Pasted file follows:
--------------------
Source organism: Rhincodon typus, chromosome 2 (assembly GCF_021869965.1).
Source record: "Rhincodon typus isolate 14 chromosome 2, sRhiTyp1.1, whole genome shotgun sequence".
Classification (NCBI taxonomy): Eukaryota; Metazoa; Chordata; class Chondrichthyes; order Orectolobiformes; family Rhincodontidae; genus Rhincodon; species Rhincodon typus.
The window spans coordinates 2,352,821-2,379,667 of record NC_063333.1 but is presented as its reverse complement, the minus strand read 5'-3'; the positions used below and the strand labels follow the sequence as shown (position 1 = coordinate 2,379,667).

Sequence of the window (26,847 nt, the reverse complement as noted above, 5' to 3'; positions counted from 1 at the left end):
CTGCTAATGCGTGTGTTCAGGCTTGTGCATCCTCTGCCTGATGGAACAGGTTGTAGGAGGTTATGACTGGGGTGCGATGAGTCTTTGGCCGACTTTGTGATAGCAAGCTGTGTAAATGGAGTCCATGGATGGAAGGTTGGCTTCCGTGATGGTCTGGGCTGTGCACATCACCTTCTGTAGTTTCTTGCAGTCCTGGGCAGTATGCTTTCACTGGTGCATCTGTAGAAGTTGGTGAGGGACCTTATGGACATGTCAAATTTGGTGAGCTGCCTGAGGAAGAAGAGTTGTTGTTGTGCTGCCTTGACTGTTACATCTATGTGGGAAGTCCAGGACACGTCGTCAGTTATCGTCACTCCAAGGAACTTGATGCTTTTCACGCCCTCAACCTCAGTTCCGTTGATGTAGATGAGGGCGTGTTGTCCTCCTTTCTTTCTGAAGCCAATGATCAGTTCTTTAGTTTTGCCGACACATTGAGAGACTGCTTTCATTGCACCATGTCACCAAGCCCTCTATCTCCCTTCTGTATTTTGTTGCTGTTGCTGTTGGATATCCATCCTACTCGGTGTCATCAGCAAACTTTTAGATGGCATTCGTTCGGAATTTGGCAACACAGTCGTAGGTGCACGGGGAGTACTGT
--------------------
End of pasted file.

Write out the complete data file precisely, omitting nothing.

Source organism: Rhincodon typus, chromosome 2 (assembly GCF_021869965.1).
Source record: "Rhincodon typus isolate 14 chromosome 2, sRhiTyp1.1, whole genome shotgun sequence".
Classification (NCBI taxonomy): Eukaryota; Metazoa; Chordata; class Chondrichthyes; order Orectolobiformes; family Rhincodontidae; genus Rhincodon; species Rhincodon typus.
The window spans coordinates 2,352,821-2,379,667 of record NC_063333.1 but is presented as its reverse complement, the minus strand read 5'-3'; the positions used below and the strand labels follow the sequence as shown (position 1 = coordinate 2,379,667).

Sequence of the window (26,847 nt, the reverse complement as noted above, 5' to 3'; positions counted from 1 at the left end):
CTGCTAATGCGTGTGTTCAGGCTTGTGCATCCTCTGCCTGATGGAACAGGTTGTAGGAGGTTATGACTGGGGTGCGATGAGTCTTTGGCCGACTTTGTGATAGCAAGCTGTGTAAATGGAGTCCATGGATGGAAGGTTGGCTTCCGTGATGGTCTGGGCTGTGCACATCACCTTCTGTAGTTTCTTGCAGTCCTGGGCAGTATGCTTTCACTGGTGCATCTGTAGAAGTTGGTGAGGGACCTTATGGACATGTCAAATTTGGTGAGCTGCCTGAGGAAGAAGAGTTGTTGTTGTGCTGCCTTGACTGTTACATCTATGTGGGAAGTCCAGGACACGTCGTCAGTTATCGTCACTCCAAGGAACTTGATGCTTTTCACGCCCTCAACCTCAGTTCCGTTGATGTAGATGAGGGCGTGTTGTCCTCCTTTCTTTCTGAAGCCAATGATCAGTTCTTTAGTTTTGCCGACACATTGAGAGACTGCTTTCATTGCACCATGTCACCAAGCCCTCTATCTCCCTTCTGTATTTTGTTGCTGTTGCTGTTGGATATCCATCCTACTCGGTGTCATCAGCAAACTTTTAGATGGCATTCGTTCGGAATTTGGCAACACAGTCGTAGGTGCACGGGGAGTACTGT